book reviews · Freelance Writing

The Invention of Everything: Insights on Life, Food, and One Good Thermos by Everett De Morier (Book Review)

Since about the time Everett De Morier decided to become a writer, I was reading Robert Fulghum’s Everything I Needed to Know I Learned in Kindergarten. I read all the accompanying books, but as I got older, I wondered what the next incarnation of old school advice revisited might look like. Enter: The Invention of Everything.

What began as tips for his two young sons which evolved into a website which evolved into a magazine which evolved into…a book. This book. For a quick overview, here’s the review I sent to Amazon.

Everything Old is New Again – Life Lessons for the Ages

The Invention of Everything is one of those books you want to share with everyone and find yourself either nodding vehemently in agreement or whispering, “I had no idea!” Books that teach, inspire, and move us to laughter, tears, and nostalgia for our younger selves, and the memories we hold dear are the shooting stars of the book cosmos. Or, at least I do.

The last time I couldn’t put a book down like this, it was Robert Fulghum’s Everything I Need to Know I Learned in Kindergarten. Those pages are dog-eared from use, and I feel this book will be the same.

Somewhere around page 50, there is one typo. Only one. And somehow, in the tone and structure of the book, it fits. It is the laid back telling; no pretense, no fancy words, as if you were talking to your children, or your parents, or your grandparents…oh, wait. He is. And that’s the point. This book was for Mr. De Morier’s sons originally, but the nuggets of wisdom are so beneficial, he decided to share them with the world. So, now I’ve learned who invented the first Egg McMuffin, how to choose the best thermos, coffee kettle, and cook a pizza on the grill. The rum bars are interesting, too. I wonder if the recipe will work with other spirits. I’m game to try.

I also now have gotten a quick primer on something called a Yankee drill and how to change a tire. But, one of my favorite chapters says something to the effect of how to live a digital life without letting it rule you. And like experimenting with those rum bars, I’m open to change and am excited to be more in the moment of each day.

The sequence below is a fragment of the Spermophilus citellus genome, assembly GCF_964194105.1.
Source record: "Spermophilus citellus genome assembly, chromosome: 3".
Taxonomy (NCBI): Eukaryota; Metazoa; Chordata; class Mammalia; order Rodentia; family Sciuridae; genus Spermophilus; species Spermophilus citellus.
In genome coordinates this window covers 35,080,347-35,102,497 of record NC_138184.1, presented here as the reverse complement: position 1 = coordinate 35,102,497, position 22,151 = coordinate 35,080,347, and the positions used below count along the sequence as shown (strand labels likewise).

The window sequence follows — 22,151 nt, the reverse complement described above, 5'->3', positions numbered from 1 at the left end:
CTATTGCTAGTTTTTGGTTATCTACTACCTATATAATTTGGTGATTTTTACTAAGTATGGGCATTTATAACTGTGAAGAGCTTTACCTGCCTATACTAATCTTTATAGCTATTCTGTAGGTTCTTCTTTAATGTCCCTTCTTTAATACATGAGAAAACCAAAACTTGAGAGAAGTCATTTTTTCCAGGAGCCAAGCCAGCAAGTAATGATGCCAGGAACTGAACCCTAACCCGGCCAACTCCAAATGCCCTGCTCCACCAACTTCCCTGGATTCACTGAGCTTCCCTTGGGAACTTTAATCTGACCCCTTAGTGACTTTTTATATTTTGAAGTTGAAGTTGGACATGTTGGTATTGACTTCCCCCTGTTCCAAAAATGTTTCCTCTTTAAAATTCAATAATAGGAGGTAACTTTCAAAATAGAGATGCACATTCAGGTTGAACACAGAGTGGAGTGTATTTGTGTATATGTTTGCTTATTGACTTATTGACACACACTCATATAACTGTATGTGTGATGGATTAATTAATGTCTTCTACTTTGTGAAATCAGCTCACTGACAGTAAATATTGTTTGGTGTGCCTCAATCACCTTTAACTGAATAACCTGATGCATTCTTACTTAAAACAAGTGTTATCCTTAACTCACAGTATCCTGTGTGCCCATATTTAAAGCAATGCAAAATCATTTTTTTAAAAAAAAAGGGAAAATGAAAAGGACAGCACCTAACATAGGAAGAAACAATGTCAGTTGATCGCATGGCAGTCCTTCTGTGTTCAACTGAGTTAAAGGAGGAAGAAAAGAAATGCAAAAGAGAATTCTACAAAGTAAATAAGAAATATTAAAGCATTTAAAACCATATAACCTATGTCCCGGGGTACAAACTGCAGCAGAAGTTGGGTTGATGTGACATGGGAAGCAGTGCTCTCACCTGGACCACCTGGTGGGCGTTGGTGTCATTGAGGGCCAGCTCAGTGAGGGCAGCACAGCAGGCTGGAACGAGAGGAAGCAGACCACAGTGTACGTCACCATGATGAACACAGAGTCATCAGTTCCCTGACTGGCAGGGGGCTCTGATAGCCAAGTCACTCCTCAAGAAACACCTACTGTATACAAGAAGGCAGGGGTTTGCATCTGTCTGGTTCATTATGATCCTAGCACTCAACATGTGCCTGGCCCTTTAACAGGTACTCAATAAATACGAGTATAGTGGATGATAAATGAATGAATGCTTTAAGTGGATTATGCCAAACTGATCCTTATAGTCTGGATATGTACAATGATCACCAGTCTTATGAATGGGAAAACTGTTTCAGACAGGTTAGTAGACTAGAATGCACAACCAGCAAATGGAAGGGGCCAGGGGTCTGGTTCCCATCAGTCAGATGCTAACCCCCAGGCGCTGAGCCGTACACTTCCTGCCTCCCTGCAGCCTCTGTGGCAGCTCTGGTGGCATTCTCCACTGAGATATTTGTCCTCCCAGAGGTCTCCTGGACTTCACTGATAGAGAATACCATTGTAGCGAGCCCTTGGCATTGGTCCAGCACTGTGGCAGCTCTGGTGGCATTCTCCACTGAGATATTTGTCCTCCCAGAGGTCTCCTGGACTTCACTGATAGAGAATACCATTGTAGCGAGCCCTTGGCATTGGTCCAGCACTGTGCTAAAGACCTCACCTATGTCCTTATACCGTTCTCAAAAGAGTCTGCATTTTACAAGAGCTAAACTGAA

The book is available on Kindle AND in paperback. There’s something soothing about picking up the pages, eyes focused on the black-and-white. A roommate explained once- we retain more when we have the physical copy of a book, so considering the type of book this is, enjoy a renaissance of printed material, and put the physical paper book on your physical wooden bookshelf. You never know when you may need to remember something, share something, or when the next generation might stumble across it and learn a thing or two. I know I have.

For the Boys…and the Girls

Though it began life as a way to teach his kids the way he was taught and was originally aimed at his boys – how to sharpen a knife, how to gap a sparkplug, how to clean a fish, etc. – it soon gained traction with women readers as well. So, this is a book about the Invention of Everything with a little something for everyone.

A special thanks once more to Everett De Morier and his team for allowing me the opportunity to read and review this book.

If you’re new to the blog or are interested in my writing services – ghostwriting, copywriting, proofreading/editing, beta reading, and more – take a look around my website.

Connect with me on LinkedInFacebookTwitter, or Instagram. If you’d like your book reviewed in the coming months, please visit the Pricing Guide.

Break a Pencil!

© Lisa Street Rogers 2018

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